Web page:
Discipline: Chemistry and Chemical Sciences
Subcategory: Biochemistry (not Cell and Molecular Biology and Genetics)
Alaa Aziz - University of Texas at Arlington
Co-Author(s): Lindsay Davis, University of Texas at Arlington, Arlington TexasAna Alvarez, University of Texas at Arlington, Arlington TexasGhader Bashiri, The University of Auckland, Auckland 1010, New ZealandEdward N. Baker, The University of Auckland, Auckland 1010, New ZealandKayunta Johnson-Winters, University of Texas at Arlington, Arlington Texas
F420-dependent glucose-6-phosphate dehydrogenase (FGD), although initially discovered in Nocardia, has been extensively studied in Mycobacteria due to health relevance for extreme drug resistant forms of tuberculosis disease (TB). FGD catalyzes the conversion of glucose-6-phosphate (G6P) to 6-phosphogluconolactone, similar to the first step in the pentose phosphate pathway. Our research has focused on elucidating the catalytic mechanism of this enzyme. Previous pH profiles revealed that Glu109 served as the active site acid, while the functionality of His40, previously proposed to be the active site base, still remains unknown1,2. Here, we have continued our investigation of His40, while studying the role of the active site residue, Glu13 in search of which amino acid serves as the active site base. Using site-directed mutagenesis, we created several FGD variants of the beforementioned residues including Glu13Ala, Glu13Gln, His40Ala, and His40Gln. These variants were kinetically characterized using binding experiments, steady-state and pre steady-state kinetic methods, in addition to PROPKA calculations and pH dependence studies. The binding studies suggest that these conserved amino acids are important for the binding of F420 but are not involved in G6P binding. The pH profiles along with the PROPKA calculations suggest that Glu 13 and His40 function as a catalytic dyad, with His40 donating a proton to Glu 13. His 40 can then act as a base, abstracting a proton from G6P facilitation the reduction of the F420 cofactor. The pre steady-state kinetics studies suggest that hydride transfer is not rate-limiting in catalysis, while the global fitting of wtFGD reveal that the reaction follows a fast kinetic/slow product release mechanism with no observable intermediates. Future work will focus on fine-tuning the global analysis of wtFGD along with the FGD variants using Kintek Explorer to fully understand the role of each amino acid during catalysis3.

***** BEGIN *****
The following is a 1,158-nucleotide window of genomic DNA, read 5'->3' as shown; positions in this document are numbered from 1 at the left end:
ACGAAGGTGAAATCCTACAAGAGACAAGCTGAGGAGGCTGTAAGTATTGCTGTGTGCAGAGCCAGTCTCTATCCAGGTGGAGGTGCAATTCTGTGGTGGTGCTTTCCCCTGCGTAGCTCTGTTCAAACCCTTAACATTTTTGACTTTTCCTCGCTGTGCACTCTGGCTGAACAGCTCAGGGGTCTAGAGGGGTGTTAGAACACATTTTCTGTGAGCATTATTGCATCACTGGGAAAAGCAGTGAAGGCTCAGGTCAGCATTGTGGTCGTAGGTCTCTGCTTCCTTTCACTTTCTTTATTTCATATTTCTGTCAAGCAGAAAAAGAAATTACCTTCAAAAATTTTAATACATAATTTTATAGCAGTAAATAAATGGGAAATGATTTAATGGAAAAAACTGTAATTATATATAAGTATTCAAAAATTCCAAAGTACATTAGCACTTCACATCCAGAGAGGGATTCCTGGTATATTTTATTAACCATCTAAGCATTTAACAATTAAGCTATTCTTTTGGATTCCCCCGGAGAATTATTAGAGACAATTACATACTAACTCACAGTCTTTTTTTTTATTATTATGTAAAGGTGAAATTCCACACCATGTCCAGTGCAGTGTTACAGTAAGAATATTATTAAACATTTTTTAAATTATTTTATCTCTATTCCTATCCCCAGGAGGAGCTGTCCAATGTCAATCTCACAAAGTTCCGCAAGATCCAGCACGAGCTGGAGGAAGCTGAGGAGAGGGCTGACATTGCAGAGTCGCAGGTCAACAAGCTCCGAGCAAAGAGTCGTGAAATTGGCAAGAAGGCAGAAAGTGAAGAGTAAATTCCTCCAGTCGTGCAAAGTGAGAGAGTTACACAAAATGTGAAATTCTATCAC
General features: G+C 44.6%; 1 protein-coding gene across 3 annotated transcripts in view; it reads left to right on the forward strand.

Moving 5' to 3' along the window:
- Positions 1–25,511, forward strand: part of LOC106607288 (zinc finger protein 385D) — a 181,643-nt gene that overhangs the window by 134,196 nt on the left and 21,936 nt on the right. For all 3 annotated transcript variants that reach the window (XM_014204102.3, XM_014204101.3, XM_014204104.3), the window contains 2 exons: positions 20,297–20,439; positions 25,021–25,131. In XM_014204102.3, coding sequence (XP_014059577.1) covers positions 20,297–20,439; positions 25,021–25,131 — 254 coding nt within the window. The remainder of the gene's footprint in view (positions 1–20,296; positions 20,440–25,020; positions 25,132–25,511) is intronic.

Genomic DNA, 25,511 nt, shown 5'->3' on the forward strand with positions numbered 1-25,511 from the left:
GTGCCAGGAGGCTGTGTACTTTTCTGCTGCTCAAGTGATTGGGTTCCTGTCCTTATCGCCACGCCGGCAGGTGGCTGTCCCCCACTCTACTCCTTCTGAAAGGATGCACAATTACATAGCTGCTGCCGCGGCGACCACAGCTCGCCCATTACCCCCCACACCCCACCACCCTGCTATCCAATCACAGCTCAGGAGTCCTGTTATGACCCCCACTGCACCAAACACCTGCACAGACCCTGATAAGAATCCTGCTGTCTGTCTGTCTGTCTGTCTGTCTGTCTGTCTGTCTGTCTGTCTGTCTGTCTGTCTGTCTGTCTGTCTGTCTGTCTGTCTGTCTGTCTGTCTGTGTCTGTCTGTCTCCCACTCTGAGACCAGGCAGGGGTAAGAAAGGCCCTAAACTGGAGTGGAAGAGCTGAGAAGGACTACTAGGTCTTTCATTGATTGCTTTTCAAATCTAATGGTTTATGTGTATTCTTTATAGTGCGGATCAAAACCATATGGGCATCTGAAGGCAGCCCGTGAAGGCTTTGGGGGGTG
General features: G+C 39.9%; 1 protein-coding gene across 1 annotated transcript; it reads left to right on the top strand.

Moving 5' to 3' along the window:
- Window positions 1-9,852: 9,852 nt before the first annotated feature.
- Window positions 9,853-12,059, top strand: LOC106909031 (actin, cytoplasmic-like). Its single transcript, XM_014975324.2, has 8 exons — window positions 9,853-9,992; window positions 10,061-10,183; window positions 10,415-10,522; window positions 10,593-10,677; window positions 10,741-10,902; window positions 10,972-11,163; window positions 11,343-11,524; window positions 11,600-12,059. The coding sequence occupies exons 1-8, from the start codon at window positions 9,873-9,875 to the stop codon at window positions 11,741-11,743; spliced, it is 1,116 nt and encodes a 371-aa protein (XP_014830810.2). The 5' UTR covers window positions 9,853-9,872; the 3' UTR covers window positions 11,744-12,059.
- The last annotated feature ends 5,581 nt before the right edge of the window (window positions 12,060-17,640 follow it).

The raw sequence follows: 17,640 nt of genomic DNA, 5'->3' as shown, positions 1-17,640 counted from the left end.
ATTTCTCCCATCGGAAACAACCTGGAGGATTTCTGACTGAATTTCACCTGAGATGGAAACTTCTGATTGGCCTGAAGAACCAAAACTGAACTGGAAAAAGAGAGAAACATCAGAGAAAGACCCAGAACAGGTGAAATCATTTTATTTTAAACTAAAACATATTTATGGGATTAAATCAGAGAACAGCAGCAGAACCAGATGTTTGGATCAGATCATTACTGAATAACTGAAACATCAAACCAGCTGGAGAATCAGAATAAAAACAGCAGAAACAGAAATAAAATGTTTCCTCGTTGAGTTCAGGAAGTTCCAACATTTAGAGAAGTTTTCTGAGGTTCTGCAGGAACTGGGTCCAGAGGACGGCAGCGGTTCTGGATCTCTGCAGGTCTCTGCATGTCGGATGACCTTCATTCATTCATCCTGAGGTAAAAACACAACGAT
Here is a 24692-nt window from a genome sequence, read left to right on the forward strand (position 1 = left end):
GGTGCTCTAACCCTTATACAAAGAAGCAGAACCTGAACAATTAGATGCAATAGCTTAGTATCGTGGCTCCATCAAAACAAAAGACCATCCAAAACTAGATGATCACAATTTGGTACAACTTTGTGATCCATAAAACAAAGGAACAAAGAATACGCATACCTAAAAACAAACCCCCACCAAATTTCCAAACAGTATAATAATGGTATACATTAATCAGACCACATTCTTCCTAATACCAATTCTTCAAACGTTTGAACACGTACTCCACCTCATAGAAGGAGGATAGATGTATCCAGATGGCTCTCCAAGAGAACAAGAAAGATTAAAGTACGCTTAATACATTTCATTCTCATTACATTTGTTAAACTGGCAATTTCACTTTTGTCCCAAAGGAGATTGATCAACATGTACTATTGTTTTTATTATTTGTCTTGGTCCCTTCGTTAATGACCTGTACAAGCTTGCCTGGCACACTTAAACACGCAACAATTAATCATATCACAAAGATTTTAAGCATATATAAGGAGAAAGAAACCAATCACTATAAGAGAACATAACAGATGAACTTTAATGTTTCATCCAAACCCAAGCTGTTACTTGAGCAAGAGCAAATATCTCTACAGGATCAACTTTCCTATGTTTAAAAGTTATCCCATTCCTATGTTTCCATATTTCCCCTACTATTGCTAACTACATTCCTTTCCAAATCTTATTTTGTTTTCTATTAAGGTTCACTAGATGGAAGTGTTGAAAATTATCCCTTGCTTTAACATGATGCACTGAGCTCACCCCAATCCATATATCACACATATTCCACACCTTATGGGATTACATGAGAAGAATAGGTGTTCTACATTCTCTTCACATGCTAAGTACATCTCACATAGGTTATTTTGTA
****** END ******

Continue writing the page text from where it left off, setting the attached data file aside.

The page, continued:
Funder Acknowledgement(s): I would like to thank the Department of Chemistry and Biochemistry at the University of Texas at Arlington for their support in this project. Dr. Kayunta Johnson-Winters for her guidance and advising. I also thank all current and previous lab members for their help. This work was supported by NIH Grant 1R15GM113223-01A1 (to KJW)
Faculty Advisor: Kayunta Johnson-Winters, firstname.lastname@example.org
Role: I performed the pre steady-steady experiments along with full global analysis of wild type and variants. In addition, I completed binding experiments using the stopped-flow spectrophotometer on wild type and variants.